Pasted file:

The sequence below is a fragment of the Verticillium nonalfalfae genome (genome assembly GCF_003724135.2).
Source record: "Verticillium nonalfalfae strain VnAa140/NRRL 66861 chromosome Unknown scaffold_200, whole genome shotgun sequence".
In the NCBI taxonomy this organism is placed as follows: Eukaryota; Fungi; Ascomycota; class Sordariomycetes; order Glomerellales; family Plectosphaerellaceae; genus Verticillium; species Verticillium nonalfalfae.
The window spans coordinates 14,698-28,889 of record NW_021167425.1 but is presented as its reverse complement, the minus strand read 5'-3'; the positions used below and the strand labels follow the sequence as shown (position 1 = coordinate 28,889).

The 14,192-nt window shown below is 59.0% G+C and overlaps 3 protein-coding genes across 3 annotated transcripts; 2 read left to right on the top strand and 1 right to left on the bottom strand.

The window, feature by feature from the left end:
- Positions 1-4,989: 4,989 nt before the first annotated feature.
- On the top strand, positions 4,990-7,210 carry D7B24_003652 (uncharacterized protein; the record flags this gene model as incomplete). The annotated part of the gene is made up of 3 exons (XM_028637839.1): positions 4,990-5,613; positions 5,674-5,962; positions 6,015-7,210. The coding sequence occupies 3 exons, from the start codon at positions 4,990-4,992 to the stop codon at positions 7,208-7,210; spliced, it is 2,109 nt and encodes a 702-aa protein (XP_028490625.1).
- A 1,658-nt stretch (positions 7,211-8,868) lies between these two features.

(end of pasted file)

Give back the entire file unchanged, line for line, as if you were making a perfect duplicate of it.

The sequence below is a fragment of the Verticillium nonalfalfae genome (genome assembly GCF_003724135.2).
Source record: "Verticillium nonalfalfae strain VnAa140/NRRL 66861 chromosome Unknown scaffold_200, whole genome shotgun sequence".
In the NCBI taxonomy this organism is placed as follows: Eukaryota; Fungi; Ascomycota; class Sordariomycetes; order Glomerellales; family Plectosphaerellaceae; genus Verticillium; species Verticillium nonalfalfae.
The window spans coordinates 14,698-28,889 of record NW_021167425.1 but is presented as its reverse complement, the minus strand read 5'-3'; the positions used below and the strand labels follow the sequence as shown (position 1 = coordinate 28,889).

The 14,192-nt window shown below is 59.0% G+C and overlaps 3 protein-coding genes across 3 annotated transcripts; 2 read left to right on the top strand and 1 right to left on the bottom strand.

The window, feature by feature from the left end:
- Positions 1-4,989: 4,989 nt before the first annotated feature.
- On the top strand, positions 4,990-7,210 carry D7B24_003652 (uncharacterized protein; the record flags this gene model as incomplete). The annotated part of the gene is made up of 3 exons (XM_028637839.1): positions 4,990-5,613; positions 5,674-5,962; positions 6,015-7,210. The coding sequence occupies 3 exons, from the start codon at positions 4,990-4,992 to the stop codon at positions 7,208-7,210; spliced, it is 2,109 nt and encodes a 702-aa protein (XP_028490625.1).
- A 1,658-nt stretch (positions 7,211-8,868) lies between these two features.